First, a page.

@#$%$y hell!

  5. GSR says:
    September 10th, 2007 1:20 pm

    Mahboob’s work has made me so nostalgic-reminiscing my childhood visits to shsh alami to meet paternal relatives. Aaah- His work is exquisite! Thanks for sharing it ehre with us.

  6. Tina says:
    September 10th, 2007 1:33 pm

    Who is princess Zebunnissa and what is her amazing story? I’d love to hear about it. Thanks!

  7. Tina says:
    September 10th, 2007 1:43 pm

    By the way you can read on the ‘net that she was a daughter of Aurangzeb and was a poetess, but I know of no tragic story associated with her. That’s why I’m asking.

  8. Adnan Ahmad says:
    September 10th, 2007 5:16 pm

    phool mein phool, sitaaroan mein sitaarey hooway loag
    teray thukraayai hooway, meray pukaaray hooway loag

  9. GT says:
    September 11th, 2007 6:22 am

    A beautiful post. Amid our squalid politics, shameless leaders, bad tempered cricketers, morally destitute heroes and so called saviours, we forget the people who are the true face of All Things Pakistan.

  10. Babar says:
    September 11th, 2007 10:06 am

    Wow, what an amazing work.

  11. Faisal Bashir says:
    September 11th, 2007 8:06 pm

    Well amazing artist he is. Ofcourse, woodcut is difficult and he is the only one with the courage to try it. Well i dont agree that he is not known. People who love arts know him very well and have great regards for him. Artists specially in visual arts are not known in general. We had some greats which are not known and we have some living greats but none is known much. ironically the only ones which are a little known have some relation either with calligraphy (Sadqain- somehow people dont know his other work , Lahore museum has his caligraphy but not his other work) or some other things ( guljee- although known for calligraphy also but the crescent on Faisal Mosque is also a reason). But still people like Ahmed Pervaiz, Ali Imam, Shakir Ali, Askari Irani, Anna Molka Ahmed etc of the past and Ghulam Mustafa, Dr Ijaz Anwer, Mian Ijaz-ul- Hassan, Ustad Bashir, Mansoor Rahi, Sami-ur Rehman, Shahid Jalal, Shahid Sajjad are still not known. The reason is we never considered them important. We as a nation have false hero-worship. Most of are heroes are – similar in nature-WAR HEROES- Aziz Bhatti, Muhammad Bin Qasim- whose heroic deeds are really controversial. WE are not taught about people we should know. Nobody in our schools know even Salam or even if they know his name they dont know about his work and I bet not many of you know about Salim-uz- Zaman Siddiqui.We might know Toynbee but not Ibn-e Khaldoon. We might know Columbus but not Al bairooni or Ibn-e Batoota. We are taught Heroes are only made in war or films or games(But we still dont know Zia Mehmood).All i can say we are on a wrong path and we dont want to change it.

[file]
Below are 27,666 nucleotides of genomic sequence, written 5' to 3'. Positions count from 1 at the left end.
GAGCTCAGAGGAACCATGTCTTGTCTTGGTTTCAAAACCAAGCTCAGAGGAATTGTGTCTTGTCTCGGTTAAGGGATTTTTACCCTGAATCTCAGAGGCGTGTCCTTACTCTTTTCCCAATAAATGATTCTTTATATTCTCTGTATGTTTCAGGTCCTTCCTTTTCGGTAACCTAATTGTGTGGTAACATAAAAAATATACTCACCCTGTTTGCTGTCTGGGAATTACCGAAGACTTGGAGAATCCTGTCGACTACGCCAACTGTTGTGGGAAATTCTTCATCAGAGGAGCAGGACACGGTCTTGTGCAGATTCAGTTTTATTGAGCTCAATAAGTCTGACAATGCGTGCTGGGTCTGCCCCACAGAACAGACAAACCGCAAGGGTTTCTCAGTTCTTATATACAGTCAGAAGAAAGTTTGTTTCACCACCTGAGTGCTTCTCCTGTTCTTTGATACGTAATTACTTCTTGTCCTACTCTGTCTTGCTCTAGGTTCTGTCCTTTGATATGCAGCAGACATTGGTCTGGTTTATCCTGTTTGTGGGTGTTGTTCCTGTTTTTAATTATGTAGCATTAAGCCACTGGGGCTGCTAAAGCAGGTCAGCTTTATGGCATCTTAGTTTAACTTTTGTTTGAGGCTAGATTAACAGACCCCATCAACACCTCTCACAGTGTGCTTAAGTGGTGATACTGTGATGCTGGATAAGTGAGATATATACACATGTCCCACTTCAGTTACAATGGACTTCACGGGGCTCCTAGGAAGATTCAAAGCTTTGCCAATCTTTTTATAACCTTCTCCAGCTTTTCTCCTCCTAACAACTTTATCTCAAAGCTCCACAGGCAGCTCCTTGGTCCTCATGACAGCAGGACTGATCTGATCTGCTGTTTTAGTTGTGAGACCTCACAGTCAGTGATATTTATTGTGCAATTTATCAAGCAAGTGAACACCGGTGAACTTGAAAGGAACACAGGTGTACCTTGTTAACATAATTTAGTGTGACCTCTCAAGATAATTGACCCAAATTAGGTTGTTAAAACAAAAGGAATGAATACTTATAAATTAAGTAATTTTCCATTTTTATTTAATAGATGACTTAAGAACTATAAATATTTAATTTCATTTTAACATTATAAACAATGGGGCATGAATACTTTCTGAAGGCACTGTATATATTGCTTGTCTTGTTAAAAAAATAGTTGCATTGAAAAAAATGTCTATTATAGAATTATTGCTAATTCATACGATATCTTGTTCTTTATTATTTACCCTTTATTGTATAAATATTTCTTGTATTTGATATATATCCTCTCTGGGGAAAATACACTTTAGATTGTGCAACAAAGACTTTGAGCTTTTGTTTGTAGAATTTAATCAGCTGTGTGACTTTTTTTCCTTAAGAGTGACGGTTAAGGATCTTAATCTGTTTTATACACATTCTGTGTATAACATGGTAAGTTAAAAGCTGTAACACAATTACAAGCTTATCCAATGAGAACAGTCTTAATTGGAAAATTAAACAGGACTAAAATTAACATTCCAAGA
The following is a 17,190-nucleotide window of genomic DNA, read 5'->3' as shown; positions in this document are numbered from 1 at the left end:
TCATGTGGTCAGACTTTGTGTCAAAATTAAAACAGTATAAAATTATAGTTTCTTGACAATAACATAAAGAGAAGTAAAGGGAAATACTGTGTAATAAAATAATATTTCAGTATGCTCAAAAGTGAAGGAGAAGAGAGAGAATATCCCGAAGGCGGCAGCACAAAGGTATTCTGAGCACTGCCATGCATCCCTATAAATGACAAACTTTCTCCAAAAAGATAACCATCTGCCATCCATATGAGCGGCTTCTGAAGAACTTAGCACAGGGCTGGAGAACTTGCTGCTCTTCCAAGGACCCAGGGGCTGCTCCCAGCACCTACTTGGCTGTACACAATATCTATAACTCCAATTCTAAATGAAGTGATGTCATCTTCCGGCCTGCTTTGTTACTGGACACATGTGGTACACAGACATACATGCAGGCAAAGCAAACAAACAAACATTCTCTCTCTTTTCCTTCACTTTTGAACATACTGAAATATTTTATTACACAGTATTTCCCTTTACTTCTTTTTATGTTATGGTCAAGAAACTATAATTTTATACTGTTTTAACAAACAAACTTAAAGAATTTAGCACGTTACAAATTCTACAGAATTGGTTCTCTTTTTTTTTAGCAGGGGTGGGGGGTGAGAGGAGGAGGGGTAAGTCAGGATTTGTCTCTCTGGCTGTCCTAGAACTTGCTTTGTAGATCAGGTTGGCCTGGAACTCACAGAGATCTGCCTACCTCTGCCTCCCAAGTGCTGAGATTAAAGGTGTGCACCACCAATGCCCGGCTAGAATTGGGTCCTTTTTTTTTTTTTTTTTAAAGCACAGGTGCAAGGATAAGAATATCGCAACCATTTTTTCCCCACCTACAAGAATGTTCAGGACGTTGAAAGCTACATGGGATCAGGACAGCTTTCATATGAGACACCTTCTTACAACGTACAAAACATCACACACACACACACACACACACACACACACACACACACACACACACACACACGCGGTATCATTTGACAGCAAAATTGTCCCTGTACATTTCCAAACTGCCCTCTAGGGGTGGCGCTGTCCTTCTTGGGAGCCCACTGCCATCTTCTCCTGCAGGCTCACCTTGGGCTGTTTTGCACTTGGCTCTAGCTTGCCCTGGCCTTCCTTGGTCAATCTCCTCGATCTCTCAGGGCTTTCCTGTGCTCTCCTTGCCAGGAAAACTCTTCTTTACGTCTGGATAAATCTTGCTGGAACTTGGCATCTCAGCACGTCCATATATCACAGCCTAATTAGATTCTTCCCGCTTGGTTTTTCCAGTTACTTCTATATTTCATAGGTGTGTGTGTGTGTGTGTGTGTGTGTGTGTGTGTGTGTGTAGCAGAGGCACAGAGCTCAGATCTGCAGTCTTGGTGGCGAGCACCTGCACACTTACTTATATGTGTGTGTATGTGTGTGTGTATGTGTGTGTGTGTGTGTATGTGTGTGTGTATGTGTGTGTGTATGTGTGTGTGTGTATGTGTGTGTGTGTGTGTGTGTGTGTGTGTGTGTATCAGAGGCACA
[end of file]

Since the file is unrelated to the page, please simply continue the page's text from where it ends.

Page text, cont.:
12. MQ says:
    September 11th, 2007 8:25 pm

    Raza,

    You haven’t answered Tina’s question. What is so tragic about Zebunnisa? I am also curious. Being a poet can’t be tragic in itself?

    And, by the way, according to some researchers in 1646, when the Chorburji garden was supposed to have been built, Zeb was only 7 years old. Waliullah Khan suggests an alternate princess, Jahanara Begum, the daughter of Shah Jehan as the patroness of the garden. (Lahore by F. S. Aijazuddin)

  13. raza rumi says:
    September 14th, 2007 1:05 pm

    Dear Tina and MQ
    Apologies for disappearing from the comments’s scene. Zebunnissa was an exceptionally gifted poet- scholar and the favourite daughter of Aurangzeb. Her pen-name was Makhfi (i.e. the hidden) and there is a full diwaan of Persian poetry in her name.

    However, due to the conventions of her times, she had to remain makhfi and she had to face the limits imposed by her father’s code of conduct. She fell out with her father in the 1680s as Aurangzeb suspected her of siding with a rebel brother. And she was jailed by Aurangzeb (her talented, favourite daughter, companion and advisor) and died during her imprisonment in 1702.
    She remained locked up for nearly 15 years. The lovely Chauburji gardens that she built for Mian Bai – her female companion – remained devoid of the patron.
    It is in Chauburji that one of her lovers was said to have died while hiding in a big cauldron. God knows if this tale is true or just another romantic myth.

    I will soon contribute a post on the forgotten Princess very soon
    regards, Raza

  14. saima hussain says:
    September 27th, 2007 5:35 pm

    wonderful art work where can I buy it????

  15. October 8th, 2007 9:36 am

    Dear
    Really good work
    see you around
    Rizvi

  16. November 19th, 2007 3:21 pm

    Mahboob Ali paint culture heritage of Lahore his work is good but also I think in the sky on Basant Kite is not looking this kind of display Paint reallity or Smitrey ?
    But I like the basic sites of lahore.

  17. Shafi Mushtaq says:
    July 6th, 2010 11:57 pm

    WOW!FANTASTIC WORK done By MEHBOOB ALI AALA artwork